Be Careful Around Swift River Water
Cold, Swift Moving River Water Can Be Deadly
By: Kris Hazelton
The warm spring weather over the past few days may have people thinking about family outings along one of our beautiful rivers here in town. And while the riverbanks can be a beautiful setting for those outings, they could turn deadly for anyone who ventures into or falls into the cold water of the river.
While our rivers are a great resource for fishing and other recreation activities, the snowmelt runoff period makes the river and its banks treacherous and deadly.
Warmer temperatures are causing melting of higher altitude snows creating of high and swift water flows. The swift water flow can carry a person away quickly, and the temperature of the water will quickly lead to hypothermia which can incapacitate anyone who ventures into or falls into the river overcoming their swimming skills and ultimately lead to drowning. Hypothermia occurs when the body’s core temperature is dramatically lowered. Among other results, there is a loss of strength and muscular coordination as well as mental confusion and often erratic behavior.
The public is encouraged to take the following precautions:
• Do not enter or allow others to enter our rivers during peak runoff flow periods when people can be quickly overwhelmed by the power of the river, placing themselves and rescuers in danger.
• Use extreme caution while near the river or canyon streams. Children walking near the river should be accompanied by an adult. Never allow children to play along the river unattended. Make sure children are under constant supervision and keep them away from the riverbank where they can easily fall into the river, or where riverbank erosion can result in the bank caving into the river. All pedestrians including walkers and joggers are encouraged to stay on established pathways and trails.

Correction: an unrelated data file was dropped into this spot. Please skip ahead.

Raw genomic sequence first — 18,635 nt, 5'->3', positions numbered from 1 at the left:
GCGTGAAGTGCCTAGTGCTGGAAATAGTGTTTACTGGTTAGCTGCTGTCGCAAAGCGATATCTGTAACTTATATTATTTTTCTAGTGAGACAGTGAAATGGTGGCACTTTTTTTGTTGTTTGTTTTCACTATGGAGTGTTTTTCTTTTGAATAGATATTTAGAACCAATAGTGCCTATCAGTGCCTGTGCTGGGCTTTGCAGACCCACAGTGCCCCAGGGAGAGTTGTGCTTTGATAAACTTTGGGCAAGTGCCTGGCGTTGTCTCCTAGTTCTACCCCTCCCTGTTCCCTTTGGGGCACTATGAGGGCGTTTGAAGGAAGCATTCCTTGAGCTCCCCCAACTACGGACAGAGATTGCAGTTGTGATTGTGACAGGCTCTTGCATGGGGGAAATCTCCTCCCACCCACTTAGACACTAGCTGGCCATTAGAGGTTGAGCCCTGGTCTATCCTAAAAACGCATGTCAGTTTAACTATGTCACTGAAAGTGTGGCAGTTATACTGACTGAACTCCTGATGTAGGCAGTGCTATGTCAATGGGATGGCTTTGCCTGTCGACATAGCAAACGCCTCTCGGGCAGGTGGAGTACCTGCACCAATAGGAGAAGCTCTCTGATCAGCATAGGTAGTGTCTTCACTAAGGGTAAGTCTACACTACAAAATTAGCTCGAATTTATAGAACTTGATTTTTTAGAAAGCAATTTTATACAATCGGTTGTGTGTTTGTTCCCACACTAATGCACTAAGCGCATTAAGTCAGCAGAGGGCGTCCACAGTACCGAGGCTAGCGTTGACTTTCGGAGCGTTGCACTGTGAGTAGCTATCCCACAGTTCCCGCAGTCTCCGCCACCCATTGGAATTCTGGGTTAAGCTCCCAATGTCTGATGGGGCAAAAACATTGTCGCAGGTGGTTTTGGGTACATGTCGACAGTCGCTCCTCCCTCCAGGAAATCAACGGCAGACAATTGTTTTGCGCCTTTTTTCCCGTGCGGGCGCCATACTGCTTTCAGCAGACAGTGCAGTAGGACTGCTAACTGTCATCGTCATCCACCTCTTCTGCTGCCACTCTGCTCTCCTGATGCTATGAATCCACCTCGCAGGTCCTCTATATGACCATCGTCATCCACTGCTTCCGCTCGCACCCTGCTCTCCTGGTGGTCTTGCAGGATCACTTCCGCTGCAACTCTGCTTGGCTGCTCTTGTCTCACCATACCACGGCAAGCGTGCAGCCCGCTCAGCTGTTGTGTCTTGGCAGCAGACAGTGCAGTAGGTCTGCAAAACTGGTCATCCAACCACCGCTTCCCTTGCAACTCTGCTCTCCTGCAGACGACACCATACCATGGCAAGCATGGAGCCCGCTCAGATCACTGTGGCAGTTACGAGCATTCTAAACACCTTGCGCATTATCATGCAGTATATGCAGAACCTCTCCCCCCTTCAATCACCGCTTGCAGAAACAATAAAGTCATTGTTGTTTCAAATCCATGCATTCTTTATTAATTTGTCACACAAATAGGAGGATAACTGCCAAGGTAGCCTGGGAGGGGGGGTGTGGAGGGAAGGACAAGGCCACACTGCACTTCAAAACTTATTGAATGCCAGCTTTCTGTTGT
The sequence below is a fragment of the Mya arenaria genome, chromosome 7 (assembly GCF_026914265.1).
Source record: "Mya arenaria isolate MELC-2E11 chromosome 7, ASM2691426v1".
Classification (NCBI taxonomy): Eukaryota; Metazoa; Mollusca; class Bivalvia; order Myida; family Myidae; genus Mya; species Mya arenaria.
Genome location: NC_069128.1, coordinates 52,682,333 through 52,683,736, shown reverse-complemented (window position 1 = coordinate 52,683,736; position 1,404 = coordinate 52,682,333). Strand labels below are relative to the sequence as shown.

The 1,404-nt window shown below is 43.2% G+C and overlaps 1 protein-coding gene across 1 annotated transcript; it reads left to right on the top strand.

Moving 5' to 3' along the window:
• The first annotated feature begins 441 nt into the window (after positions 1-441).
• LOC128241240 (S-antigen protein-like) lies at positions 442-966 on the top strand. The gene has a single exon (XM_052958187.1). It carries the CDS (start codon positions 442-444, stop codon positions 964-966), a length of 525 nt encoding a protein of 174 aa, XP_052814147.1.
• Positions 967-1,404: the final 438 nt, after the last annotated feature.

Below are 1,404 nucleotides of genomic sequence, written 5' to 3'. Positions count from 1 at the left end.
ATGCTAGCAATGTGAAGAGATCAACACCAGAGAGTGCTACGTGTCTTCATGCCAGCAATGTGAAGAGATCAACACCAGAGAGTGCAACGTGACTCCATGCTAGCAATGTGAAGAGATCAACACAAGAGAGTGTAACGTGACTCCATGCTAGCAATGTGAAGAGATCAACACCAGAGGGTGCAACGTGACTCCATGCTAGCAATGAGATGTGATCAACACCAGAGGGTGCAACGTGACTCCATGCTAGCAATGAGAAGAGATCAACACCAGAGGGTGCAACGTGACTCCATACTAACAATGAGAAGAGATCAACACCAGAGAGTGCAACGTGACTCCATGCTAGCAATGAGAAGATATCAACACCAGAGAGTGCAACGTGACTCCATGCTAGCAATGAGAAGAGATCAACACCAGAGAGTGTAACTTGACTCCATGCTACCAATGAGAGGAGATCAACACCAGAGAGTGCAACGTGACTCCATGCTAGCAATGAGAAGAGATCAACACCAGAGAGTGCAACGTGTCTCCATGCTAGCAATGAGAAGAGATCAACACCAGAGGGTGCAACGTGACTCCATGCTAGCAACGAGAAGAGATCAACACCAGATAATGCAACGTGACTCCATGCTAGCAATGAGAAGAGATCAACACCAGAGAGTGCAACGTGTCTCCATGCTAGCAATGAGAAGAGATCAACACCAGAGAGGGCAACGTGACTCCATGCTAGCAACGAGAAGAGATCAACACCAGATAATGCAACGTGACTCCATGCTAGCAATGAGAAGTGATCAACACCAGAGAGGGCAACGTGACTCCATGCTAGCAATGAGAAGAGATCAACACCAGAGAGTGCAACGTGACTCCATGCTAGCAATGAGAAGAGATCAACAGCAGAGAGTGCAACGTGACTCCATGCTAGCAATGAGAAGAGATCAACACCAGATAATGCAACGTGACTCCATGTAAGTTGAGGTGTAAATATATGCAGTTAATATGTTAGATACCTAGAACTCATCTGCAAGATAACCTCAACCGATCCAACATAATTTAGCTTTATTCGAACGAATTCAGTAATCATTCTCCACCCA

• Should you fall in, do not attempt to stand up. Drownings may result from getting a leg or ankle caught in an underwater rock ledge or between boulders. The force of the water can push you over and hold you under. The standard defensive swimming position in fast water is lying on your back with your feet pointing downstream and toes up towards the surface. Always look downstream and be prepared to fend off rocks with your feet. While in this position, try to maneuver to the edge of the river and crawl out.
• Avoid prolonged exposure to the cold water of the river which can lead to hypothermia.
• If you see someone fall into the river, immediately call 9-1-1. DO NOT attempt a rescue by entering the water. A rope or flotation device such as an inflated toy or sports ball, or even a Styrofoam ice chest can be thrown to the victim to assist them. If possible, someone should try to maintain eye contact with the victim.
• Boaters, rafters and kayakers are encouraged to thoroughly check the condition of the river including temperature and flows before entering the river. And all boaters, rafters and kayakers should wear helmets, appropriate exposures suits and approved personal flotation devices.
By taking these precautions we may be able to prevent any accidents in and around our rushing waters.